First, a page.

- Meet My Sister—Introduced by a deliberately nervous Richard Barthelmess followed by 'Hollywood' sisters, including Dolores Costello and Helene Costello, singing "My Sister", along with Loretta Young and Sally Blane, Sally O'Neil and Molly O'Day, Alice Day and Marceline Day, Marion Byron and Harriette Lake (later better known as Ann Sothern), Viola Dana and Shirley Mason, Lola Vendrell and Armida Vendrell, and Alberta Vaughn and Adamae Vaughn. All of the pairs were sisters in real life except for Marion Byron and Harriette Lake, who were not related. The song is partly compromised by having each set of 'twins' representing a different country against a backdrop serving to illustrate each in a display of international stereotypes (this number exists in color in a faded private print, which has the start and end partly removed).
- Intermission—Ten Minutes—Title Card (missing from some prints)
- Singin' in the Bathtub—Winnie Lightner and a bunch of male chorines amusingly send up Singin' in the Rain against a huge bathroom set, concluding with Lightner and ex-wrestler Bull Montana singing a parody of the MGM song "You Were Meant for Me" from the 1929 film The Broadway Melody.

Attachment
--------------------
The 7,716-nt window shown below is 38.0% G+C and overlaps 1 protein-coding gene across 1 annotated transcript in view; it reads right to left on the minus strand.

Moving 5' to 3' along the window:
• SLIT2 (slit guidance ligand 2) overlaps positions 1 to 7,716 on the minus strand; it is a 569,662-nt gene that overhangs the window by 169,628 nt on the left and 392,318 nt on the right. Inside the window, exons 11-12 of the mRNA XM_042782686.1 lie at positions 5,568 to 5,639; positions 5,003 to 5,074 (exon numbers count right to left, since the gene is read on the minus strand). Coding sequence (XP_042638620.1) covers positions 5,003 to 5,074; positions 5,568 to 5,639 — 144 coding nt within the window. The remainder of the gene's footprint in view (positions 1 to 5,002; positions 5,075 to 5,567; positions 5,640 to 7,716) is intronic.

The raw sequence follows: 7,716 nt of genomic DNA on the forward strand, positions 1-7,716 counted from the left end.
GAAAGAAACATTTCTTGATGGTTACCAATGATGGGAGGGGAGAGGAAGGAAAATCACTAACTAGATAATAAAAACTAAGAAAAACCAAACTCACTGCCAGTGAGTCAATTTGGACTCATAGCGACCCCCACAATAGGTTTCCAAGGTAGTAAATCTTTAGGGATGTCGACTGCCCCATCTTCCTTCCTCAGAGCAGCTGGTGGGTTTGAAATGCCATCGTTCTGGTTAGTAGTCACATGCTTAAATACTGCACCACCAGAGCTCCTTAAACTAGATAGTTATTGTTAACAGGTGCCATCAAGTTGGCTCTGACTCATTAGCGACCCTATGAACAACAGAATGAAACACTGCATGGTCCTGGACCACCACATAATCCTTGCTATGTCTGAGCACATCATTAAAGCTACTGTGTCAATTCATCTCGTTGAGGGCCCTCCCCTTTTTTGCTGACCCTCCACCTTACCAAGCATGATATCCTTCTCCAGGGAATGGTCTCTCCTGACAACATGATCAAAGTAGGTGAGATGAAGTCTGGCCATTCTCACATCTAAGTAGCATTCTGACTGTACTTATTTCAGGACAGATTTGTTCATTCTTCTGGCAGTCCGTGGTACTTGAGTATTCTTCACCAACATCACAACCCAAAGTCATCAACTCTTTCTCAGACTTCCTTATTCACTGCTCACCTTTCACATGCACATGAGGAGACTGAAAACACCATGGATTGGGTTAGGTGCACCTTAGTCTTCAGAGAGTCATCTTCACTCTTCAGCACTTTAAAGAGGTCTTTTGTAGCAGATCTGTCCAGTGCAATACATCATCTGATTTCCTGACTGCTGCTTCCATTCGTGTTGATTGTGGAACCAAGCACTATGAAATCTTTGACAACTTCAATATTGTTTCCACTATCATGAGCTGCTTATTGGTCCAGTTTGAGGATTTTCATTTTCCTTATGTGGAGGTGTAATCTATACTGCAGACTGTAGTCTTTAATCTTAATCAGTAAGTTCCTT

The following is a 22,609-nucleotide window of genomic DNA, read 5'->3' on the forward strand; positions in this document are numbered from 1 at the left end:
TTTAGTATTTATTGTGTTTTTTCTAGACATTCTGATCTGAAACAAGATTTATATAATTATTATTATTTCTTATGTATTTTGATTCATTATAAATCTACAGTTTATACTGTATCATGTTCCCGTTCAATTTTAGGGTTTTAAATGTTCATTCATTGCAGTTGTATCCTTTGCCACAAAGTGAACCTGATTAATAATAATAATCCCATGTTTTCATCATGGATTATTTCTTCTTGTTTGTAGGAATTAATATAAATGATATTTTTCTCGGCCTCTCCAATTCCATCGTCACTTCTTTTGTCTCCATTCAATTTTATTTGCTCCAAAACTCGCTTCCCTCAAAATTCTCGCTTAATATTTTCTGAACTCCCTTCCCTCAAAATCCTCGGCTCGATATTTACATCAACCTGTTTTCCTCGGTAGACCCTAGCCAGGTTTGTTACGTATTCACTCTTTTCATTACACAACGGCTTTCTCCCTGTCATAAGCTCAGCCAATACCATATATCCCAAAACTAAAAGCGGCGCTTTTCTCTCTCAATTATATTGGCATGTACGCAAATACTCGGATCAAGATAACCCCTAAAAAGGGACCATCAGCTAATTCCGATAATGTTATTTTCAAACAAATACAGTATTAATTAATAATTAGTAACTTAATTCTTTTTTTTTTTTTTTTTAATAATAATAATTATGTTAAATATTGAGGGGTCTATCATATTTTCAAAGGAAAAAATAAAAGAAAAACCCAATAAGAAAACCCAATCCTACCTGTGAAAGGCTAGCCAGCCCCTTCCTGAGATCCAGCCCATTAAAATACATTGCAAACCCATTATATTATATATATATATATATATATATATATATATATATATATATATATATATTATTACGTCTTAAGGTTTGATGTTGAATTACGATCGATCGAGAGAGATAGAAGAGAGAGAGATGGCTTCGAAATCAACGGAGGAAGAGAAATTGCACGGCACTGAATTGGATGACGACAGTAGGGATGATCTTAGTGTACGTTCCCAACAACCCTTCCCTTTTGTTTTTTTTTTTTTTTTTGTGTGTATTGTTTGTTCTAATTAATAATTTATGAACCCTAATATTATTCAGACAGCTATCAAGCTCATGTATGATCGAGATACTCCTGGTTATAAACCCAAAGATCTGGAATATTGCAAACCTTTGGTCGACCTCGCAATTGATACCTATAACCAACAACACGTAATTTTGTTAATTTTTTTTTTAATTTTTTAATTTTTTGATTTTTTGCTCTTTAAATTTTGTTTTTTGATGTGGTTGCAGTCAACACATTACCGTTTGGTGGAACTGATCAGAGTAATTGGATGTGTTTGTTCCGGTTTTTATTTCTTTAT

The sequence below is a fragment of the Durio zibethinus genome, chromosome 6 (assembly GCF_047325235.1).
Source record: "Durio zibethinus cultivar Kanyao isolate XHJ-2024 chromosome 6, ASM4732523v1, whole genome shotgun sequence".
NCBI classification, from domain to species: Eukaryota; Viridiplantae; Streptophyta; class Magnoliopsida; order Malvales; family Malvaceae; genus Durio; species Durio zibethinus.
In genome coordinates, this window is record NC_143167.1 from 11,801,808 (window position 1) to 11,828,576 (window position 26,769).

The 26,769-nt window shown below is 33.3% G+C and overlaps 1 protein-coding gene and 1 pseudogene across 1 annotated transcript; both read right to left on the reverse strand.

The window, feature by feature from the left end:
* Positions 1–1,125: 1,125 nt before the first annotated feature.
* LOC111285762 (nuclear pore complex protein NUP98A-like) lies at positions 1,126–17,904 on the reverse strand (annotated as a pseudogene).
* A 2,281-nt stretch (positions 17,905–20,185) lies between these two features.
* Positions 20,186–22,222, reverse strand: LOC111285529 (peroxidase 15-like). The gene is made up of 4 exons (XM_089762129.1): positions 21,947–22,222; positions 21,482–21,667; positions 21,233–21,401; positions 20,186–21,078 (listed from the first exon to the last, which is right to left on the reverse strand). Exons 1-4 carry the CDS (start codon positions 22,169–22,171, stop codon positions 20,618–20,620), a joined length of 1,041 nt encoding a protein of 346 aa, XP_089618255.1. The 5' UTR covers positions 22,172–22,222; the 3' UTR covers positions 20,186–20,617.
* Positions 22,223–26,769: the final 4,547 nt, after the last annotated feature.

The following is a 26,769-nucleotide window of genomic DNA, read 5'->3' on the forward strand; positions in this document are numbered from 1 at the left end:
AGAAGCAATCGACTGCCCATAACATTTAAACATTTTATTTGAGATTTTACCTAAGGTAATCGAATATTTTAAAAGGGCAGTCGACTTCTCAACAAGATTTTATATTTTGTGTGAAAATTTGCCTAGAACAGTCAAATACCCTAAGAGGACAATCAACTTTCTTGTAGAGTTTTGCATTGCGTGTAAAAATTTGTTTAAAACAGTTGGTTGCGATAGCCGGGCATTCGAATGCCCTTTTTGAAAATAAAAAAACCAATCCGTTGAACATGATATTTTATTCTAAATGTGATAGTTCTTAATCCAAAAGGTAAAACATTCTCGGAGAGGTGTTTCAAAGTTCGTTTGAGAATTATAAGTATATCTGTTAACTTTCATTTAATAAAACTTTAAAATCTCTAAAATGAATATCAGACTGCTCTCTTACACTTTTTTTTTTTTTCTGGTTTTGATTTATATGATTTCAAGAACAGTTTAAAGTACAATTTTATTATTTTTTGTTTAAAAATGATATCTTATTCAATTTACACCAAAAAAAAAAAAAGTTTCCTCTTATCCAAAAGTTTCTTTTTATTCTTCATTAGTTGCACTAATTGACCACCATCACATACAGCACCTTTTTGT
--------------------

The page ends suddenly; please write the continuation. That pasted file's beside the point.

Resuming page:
- Irene Bordoni singing "Just an Hour of Love".
- Chinese Fantasy—Introduced, via sharp barks, by canine performer Rin Tin Tin, with Nick Lucas singing "Li-Po-Li" and Myrna Loy dancing. This lavish production number is a good illustration of the film as a whole and still entertains today. It survives in Technicolor.
- Frank Fay with Sid Silvers—Amusing skit with Sid Silvers stepping in as an annoying spectator who is auditioning for a solo spot by showing Frank Fay his own imitation of Al Jolson singing "Rock-a-Bye Your Baby with a Dixie Melody". Jolson, although a Warner Bros. top star, does not appear.
- A Bicycle Built for Two—Another music hall pastiche featuring Chester Conklin, Douglas Fairbanks Jr, Chester Morris, Gertrude Olmstead, Sally Eilers and others singing the 1890s standard "Daisy Bell" against a deliberately unreal revolving backdrop.
- If Your Best Friend Won't Tell You (Why Should I?)—Sid Silvers back with Frank Fay wickedly singing about the horrors of halitosis.